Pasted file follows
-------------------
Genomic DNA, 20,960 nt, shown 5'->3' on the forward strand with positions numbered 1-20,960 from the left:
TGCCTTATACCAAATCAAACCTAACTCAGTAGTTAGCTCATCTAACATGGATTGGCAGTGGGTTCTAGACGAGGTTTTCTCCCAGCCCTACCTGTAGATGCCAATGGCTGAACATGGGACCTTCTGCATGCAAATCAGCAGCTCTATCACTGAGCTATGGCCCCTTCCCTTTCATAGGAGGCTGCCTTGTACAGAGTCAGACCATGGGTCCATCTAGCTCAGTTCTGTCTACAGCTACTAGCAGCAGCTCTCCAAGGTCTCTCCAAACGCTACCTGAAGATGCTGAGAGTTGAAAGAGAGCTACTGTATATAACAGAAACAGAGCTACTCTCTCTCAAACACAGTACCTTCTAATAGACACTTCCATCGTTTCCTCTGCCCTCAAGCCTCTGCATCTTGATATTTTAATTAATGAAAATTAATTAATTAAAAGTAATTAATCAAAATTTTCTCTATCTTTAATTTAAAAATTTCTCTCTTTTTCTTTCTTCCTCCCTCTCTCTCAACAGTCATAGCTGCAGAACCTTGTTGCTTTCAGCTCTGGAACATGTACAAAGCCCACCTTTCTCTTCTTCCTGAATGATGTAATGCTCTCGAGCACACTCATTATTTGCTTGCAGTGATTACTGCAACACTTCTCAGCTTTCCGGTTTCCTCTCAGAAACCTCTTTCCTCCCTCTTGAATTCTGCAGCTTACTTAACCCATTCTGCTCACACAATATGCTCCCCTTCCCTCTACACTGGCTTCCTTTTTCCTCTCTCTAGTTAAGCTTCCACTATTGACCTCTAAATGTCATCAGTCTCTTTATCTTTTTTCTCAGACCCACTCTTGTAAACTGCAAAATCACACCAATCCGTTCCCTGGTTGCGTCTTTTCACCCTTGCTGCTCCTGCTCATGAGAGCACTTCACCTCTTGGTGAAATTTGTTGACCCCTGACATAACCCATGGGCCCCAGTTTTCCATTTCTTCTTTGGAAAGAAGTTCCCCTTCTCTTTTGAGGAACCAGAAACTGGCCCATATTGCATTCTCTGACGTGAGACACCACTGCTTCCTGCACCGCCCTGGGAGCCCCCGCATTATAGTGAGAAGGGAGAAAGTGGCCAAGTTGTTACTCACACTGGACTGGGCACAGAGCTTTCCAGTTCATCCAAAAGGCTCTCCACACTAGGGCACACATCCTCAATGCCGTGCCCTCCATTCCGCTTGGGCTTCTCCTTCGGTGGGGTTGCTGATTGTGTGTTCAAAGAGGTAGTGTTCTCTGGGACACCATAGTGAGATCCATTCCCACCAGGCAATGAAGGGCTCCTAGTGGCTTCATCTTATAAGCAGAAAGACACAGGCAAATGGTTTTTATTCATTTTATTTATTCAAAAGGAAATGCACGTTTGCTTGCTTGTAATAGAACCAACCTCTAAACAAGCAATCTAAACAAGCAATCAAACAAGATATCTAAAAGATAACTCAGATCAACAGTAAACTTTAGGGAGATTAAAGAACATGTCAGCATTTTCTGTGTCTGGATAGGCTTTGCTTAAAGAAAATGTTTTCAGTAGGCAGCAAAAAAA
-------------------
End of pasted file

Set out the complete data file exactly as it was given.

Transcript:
Genomic DNA, 20,960 nt, shown 5'->3' on the forward strand with positions numbered 1-20,960 from the left:
TGCCTTATACCAAATCAAACCTAACTCAGTAGTTAGCTCATCTAACATGGATTGGCAGTGGGTTCTAGACGAGGTTTTCTCCCAGCCCTACCTGTAGATGCCAATGGCTGAACATGGGACCTTCTGCATGCAAATCAGCAGCTCTATCACTGAGCTATGGCCCCTTCCCTTTCATAGGAGGCTGCCTTGTACAGAGTCAGACCATGGGTCCATCTAGCTCAGTTCTGTCTACAGCTACTAGCAGCAGCTCTCCAAGGTCTCTCCAAACGCTACCTGAAGATGCTGAGAGTTGAAAGAGAGCTACTGTATATAACAGAAACAGAGCTACTCTCTCTCAAACACAGTACCTTCTAATAGACACTTCCATCGTTTCCTCTGCCCTCAAGCCTCTGCATCTTGATATTTTAATTAATGAAAATTAATTAATTAAAAGTAATTAATCAAAATTTTCTCTATCTTTAATTTAAAAATTTCTCTCTTTTTCTTTCTTCCTCCCTCTCTCTCAACAGTCATAGCTGCAGAACCTTGTTGCTTTCAGCTCTGGAACATGTACAAAGCCCACCTTTCTCTTCTTCCTGAATGATGTAATGCTCTCGAGCACACTCATTATTTGCTTGCAGTGATTACTGCAACACTTCTCAGCTTTCCGGTTTCCTCTCAGAAACCTCTTTCCTCCCTCTTGAATTCTGCAGCTTACTTAACCCATTCTGCTCACACAATATGCTCCCCTTCCCTCTACACTGGCTTCCTTTTTCCTCTCTCTAGTTAAGCTTCCACTATTGACCTCTAAATGTCATCAGTCTCTTTATCTTTTTTCTCAGACCCACTCTTGTAAACTGCAAAATCACACCAATCCGTTCCCTGGTTGCGTCTTTTCACCCTTGCTGCTCCTGCTCATGAGAGCACTTCACCTCTTGGTGAAATTTGTTGACCCCTGACATAACCCATGGGCCCCAGTTTTCCATTTCTTCTTTGGAAAGAAGTTCCCCTTCTCTTTTGAGGAACCAGAAACTGGCCCATATTGCATTCTCTGACGTGAGACACCACTGCTTCCTGCACCGCCCTGGGAGCCCCCGCATTATAGTGAGAAGGGAGAAAGTGGCCAAGTTGTTACTCACACTGGACTGGGCACAGAGCTTTCCAGTTCATCCAAAAGGCTCTCCACACTAGGGCACACATCCTCAATGCCGTGCCCTCCATTCCGCTTGGGCTTCTCCTTCGGTGGGGTTGCTGATTGTGTGTTCAAAGAGGTAGTGTTCTCTGGGACACCATAGTGAGATCCATTCCCACCAGGCAATGAAGGGCTCCTAGTGGCTTCATCTTATAAGCAGAAAGACACAGGCAAATGGTTTTTATTCATTTTATTTATTCAAAAGGAAATGCACGTTTGCTTGCTTGTAATAGAACCAACCTCTAAACAAGCAATCTAAACAAGCAATCAAACAAGATATCTAAAAGATAACTCAGATCAACAGTAAACTTTAGGGAGATTAAAGAACATGTCAGCATTTTCTGTGTCTGGATAGGCTTTGCTTAAAGAAAATGTTTTCAGTAGGCAGCAAAAAAA